An Experimental Study on Motivations for Socially Responsible Investment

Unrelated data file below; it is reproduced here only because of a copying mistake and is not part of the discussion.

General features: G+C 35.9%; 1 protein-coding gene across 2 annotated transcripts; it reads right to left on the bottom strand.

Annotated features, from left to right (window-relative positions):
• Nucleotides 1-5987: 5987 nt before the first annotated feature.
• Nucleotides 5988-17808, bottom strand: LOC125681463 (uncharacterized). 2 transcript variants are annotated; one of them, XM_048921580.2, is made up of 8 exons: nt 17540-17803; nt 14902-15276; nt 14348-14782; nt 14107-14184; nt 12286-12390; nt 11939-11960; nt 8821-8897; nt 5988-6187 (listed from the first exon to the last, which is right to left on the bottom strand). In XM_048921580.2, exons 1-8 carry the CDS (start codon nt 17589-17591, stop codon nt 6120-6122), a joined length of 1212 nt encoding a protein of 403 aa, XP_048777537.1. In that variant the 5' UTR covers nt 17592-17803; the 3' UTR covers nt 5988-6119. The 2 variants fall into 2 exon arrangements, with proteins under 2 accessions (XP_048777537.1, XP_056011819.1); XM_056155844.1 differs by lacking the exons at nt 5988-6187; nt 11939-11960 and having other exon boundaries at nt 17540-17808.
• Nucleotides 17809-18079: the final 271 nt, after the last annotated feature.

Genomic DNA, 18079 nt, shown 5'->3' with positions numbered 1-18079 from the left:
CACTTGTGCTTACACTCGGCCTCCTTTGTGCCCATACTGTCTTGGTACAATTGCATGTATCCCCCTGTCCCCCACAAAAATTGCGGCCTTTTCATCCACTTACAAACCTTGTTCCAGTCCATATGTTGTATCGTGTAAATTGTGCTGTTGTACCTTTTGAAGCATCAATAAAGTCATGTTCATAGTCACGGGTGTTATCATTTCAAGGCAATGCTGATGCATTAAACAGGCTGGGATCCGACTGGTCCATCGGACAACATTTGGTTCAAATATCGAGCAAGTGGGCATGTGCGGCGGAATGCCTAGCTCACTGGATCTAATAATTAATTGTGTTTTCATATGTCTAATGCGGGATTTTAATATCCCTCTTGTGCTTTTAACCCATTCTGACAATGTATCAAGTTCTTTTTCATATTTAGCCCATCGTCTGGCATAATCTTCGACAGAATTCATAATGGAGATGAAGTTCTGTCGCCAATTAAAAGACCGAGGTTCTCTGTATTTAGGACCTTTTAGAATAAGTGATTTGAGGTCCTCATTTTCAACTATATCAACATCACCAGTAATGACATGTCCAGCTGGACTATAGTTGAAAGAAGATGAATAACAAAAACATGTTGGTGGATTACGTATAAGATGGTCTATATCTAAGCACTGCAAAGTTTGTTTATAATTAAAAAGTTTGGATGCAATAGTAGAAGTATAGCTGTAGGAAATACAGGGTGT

This paper aims, through laboratory-based economic experiments, to shed light on the decision-making process in SRI and how it differs from decision making by other types of investors. We asked subjects to make decisions regarding stock investments on the basis of the three attributes of return, variance, and CSR, and we estimated their utility function to classify the types of investors. We also conducted a dictator game and lottery-choice experiments to measure subjects f heterogeneity in regard to three psychological factors: altruism, risk aversion, and time preference. We used psychological factors to apply a latent class model and we examined whether these factors affect investment in the stock of companies that actively promote CSR. The main finding of this study is that there is heterogeneity among investors, even among SRI investors. With the latent class model, we found conventional investors, SRI investors, and risk-loving SRI investors among our subjects. We hypothesised three psychological factors behind this heterogeneity. While the results support our altruistic hypothesis, the results under the risk-averse hypothesis and lower time preference hypothesis depend on which investor group is treated as SRI investors and also on the model specification. Although previous studies also found heterogeneity among SRI investors, no studies have tried to reveal the psychological background of the heterogeneity.
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